As the saying goes, you can’t improve what you don’t measure. If part designers could evaluate the manufacturing performance and cost of the components they design, it would become possible to establish cost targets and thus design cheaper parts.

By giving part designers the ability to easily and independently assess the manufacturing cost and quality of their part, OEMs could address the largest quality and cost drivers early in the design process.

3. Sustainability and new materials

With today’s increased focus on sustainability, come added challenges.

From a technical standpoint, a wider range of plastic materials must be considered, including recycled and eco-friendly resins. Each material comes with its own set of manufacturing parameters and constraints, which affect both resin cost and cycle time, thus driving the final cost of the part. 

How can the impact of the choice of plastic resin be taken into account during the design phase?

Wouldn’t it be good if part designers could compare different concepts and explore the benefits of different materials to see for themselves the impact material choice has on the final manufacturing cost of their components?

A solution within reach

If OEMs want to reduce the time it takes to get parts to market, reduce the cost of product development and manufacturing, while improving part quality, they need to ensure part designers take the manufacturing process into account with their designs.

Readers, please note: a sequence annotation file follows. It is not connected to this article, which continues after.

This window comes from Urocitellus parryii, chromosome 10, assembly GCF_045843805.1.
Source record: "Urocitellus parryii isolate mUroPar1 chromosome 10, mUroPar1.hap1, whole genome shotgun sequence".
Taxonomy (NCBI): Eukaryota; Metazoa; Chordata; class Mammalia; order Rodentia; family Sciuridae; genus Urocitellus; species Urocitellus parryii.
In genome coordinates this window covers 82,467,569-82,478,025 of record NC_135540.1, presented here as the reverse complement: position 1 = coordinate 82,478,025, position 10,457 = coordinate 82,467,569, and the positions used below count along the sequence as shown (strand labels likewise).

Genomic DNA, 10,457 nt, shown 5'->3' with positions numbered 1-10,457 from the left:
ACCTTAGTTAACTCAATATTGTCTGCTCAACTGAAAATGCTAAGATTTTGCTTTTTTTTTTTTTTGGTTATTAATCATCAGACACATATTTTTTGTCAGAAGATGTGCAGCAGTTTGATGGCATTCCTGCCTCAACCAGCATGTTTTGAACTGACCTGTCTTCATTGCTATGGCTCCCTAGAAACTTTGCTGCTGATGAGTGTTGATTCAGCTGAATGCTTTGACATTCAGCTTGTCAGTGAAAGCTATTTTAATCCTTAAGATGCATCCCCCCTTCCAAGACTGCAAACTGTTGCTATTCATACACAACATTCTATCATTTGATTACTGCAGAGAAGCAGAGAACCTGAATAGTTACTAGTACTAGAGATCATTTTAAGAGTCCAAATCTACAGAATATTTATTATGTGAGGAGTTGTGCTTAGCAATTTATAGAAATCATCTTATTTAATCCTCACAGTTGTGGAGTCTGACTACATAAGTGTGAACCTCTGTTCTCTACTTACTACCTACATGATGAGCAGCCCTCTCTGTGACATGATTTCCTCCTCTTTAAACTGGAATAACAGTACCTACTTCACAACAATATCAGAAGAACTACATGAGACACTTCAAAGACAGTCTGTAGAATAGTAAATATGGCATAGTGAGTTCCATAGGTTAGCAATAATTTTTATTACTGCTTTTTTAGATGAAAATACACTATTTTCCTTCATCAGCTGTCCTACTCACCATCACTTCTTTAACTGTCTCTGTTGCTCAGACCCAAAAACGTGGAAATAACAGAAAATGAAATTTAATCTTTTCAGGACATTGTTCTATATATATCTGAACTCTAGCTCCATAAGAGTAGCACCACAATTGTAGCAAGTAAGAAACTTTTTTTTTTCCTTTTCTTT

Currently, firms rely on the expertise of external molders or on internal tooling engineers, but in both cases, it adds delays and increases the cost of the development process. Involving external experts late in the process further reduces the ability to make relevant changes efficiently. The situation can only get worse with the upcoming sustainability requirements.

Ensuring manufacturability is considered early in the part design process is the key to accelerating development and increasing speed to market. The good news is that new tools are being developed to enable part designers and other employees without molding expertise to easily account for the manufacturing constraints of plastic injection. 

SimForm Feasibility

SimForm Feasibility was developed to solve some of your design for manufacturing challenges.

  • Assess part temperature uniformity and identify hot spots to confidently catch part quality risks very early in the process.
  • Estimate cycle time (and thus cost) for a part and find hot spots based on thermal performance without mold being designed.
  • Give part designers the ability to account for manufacturing cost and quality, transforming risks into important decision criteria.
  • Give tooling engineers the ability to run checks faster so they can spend their valuable time on higher value added tasks.
  • See the areas of the part that have the most impact on cooling time, equipping part designers and tooling engineers with the data needed to make decisions about design or resin changes.


  • Very fast (15min)
  • No need for simulation expertise
  • Pay only as you use it
  • Cloud-based (no need for powerful and expensive equipment)
  • Easy to use, regardless of technical background or company size

To learn more about SimForm, contact us.